The heater and vent controls are again, very basic. But why put them effectively on the floor, when there’s plenty space higher up the dash? I was reaching downwards to turn the heater down. And you can’t see the air-con button either because of your knee.

Just above the pedals is a small shelf designed to store something. No idea what, because it’s too small to be practical and secondly you’re going to die anyway. To drive this thing, you need to hook your feet underneath this shelf to get to the pedals. Thankfully I didn’t need to stop quickly, because I might not have got my feet out of the way fast enough.

And why could they not have got a clutch which was adjusted correctly? Only the top 3/4” of pedal travel provided the bite – after that the clutch was simply “off”.

Awful.

Window Shopping

The other evening, I spent a good 2 hours web browsing looking for a new car. Note that I am not changing my current 54 plate Honda Accord diesel, but like women go window shopping for bags, boots, and bracelets, I am window shopping for a new car.

It was probably prompted by the disappointingly early demise of the clutch on my current motor. 65k is not an acceptable distance for a modern clutch to last, but there we go. There is a glimmer at the end of the £500+ tunnel though – there’s lots of reports on the web of there being a manufacturing fault with clutches on Honda diesels and this causes premature failure, so there’s hope that Honda will replace it at a reduced cost.

The seed of doubt had been sown, however, and I went off to look around the internet for a virtual replacement. The basic premise of my next car would be that it would be:

  • relatively new (< 12 months) – this would take the major pain of depreciation off the car
  • low mileage – anything that’s done 25k in under a year is likely to have been lived in and hammered quite hard
  • diesel – for the fuel costs
  • estate – for the extra room we need

So let’s start looking round at what’s out there and why not start with another Accord? Well the latest Accord Tourer I just don’t like. I really do want to like it, but it just doesn’t look right, it tries to hard to be a 3-series / C-class / A4 rival and falls short by being too fussy and generally too Japanese. It’s also too expensive for what you get. That had been dismissed pretty much before I started clicking, so that was a no-brainer.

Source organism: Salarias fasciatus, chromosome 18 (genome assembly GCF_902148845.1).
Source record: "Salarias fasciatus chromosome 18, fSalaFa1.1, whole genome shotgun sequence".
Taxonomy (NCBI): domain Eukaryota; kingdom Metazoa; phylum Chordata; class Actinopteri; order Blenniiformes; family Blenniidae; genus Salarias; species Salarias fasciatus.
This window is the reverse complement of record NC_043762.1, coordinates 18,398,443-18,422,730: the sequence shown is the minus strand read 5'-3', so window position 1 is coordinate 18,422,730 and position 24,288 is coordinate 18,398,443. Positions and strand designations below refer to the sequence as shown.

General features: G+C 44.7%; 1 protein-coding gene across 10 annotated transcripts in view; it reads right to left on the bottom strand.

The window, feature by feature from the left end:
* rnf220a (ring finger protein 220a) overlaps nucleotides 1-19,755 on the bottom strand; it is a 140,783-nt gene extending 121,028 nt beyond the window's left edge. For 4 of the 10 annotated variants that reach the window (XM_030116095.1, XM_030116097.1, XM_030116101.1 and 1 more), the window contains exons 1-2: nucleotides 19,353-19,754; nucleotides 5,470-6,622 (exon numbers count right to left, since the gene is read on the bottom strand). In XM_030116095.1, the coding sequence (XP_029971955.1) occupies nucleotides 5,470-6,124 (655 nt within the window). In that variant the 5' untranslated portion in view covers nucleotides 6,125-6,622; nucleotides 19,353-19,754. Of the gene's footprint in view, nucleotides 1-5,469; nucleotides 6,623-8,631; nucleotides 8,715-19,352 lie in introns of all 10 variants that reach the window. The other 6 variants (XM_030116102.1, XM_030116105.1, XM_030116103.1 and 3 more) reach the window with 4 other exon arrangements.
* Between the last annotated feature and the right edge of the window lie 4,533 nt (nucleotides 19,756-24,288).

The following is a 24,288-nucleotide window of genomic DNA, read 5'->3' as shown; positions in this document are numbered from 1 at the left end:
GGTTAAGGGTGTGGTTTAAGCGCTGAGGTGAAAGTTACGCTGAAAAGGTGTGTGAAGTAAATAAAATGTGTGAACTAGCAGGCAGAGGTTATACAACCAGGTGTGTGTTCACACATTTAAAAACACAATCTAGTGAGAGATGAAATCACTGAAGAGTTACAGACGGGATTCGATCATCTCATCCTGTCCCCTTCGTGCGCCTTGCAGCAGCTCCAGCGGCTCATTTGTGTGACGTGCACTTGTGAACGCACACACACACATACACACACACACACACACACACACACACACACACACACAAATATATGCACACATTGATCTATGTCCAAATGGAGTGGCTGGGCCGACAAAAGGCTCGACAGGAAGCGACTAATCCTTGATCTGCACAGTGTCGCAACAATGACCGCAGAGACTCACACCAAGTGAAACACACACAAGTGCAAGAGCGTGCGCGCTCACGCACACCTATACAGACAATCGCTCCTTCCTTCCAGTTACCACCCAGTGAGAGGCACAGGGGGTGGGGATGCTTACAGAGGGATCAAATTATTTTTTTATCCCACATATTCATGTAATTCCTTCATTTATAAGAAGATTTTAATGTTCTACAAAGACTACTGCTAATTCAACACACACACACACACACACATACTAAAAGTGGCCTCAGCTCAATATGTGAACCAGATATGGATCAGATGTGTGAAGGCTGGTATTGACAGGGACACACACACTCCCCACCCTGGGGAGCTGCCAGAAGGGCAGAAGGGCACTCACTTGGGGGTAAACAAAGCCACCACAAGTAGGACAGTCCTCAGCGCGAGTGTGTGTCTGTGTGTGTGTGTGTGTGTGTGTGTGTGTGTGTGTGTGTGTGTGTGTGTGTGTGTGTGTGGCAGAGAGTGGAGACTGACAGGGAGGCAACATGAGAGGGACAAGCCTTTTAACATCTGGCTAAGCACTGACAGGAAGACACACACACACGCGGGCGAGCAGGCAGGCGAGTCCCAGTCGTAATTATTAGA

Alternatives then? I’ve really fancied a Volvo V70 for a while now and you can get a good one with a decent diesel engine for under £15k (their first-year depreciation is horrendous). But then I started reading around and considering some alternatives.

What about the BMW 3-series, Merc C-class, or Audi A4 offerings? Nah – their expensive initial purchase price combined with strong residuals means on my budget I would end up with an asthmatic poverty-spec wardrobe on wheels.

OK – so what else? The Renault Laguna, Citroen C5, and Peugeot 407 are all French. That instantly rules them out because I’m not trusting anything built by the French. That’s not a xenophobic statement, because it’s been proven time and time again. Most car review websites politely put it as “questionable reliability”, but we all know that French cars aren’t great.

Next on the list? Ford Mondeo. A very big estate, with lots of them out there (hence it’s a buyer’s market) and known reliability. Also offered with lots of toys on most models (including the infinitely desirable quick-clear windscreen for those icy mornings). It is a dull choice, but there again, it’s a diesel estate; I’m not likely to be the envy of the McDonalds car-park crowd anyway.

At this point I digressed a bit and dreamed of winning the lottery and ordering a brand-new BMW M5 Touring. In this colour:

BMW M5 Touring in lovely blue

Apparently that’s “Interlagos Blue”. Add some nice black perforated leather and a couple of “go-on-why-not” options and you’re handing over a cheque for 80 grand. Eventually I came to my senses and went back to the task in hand.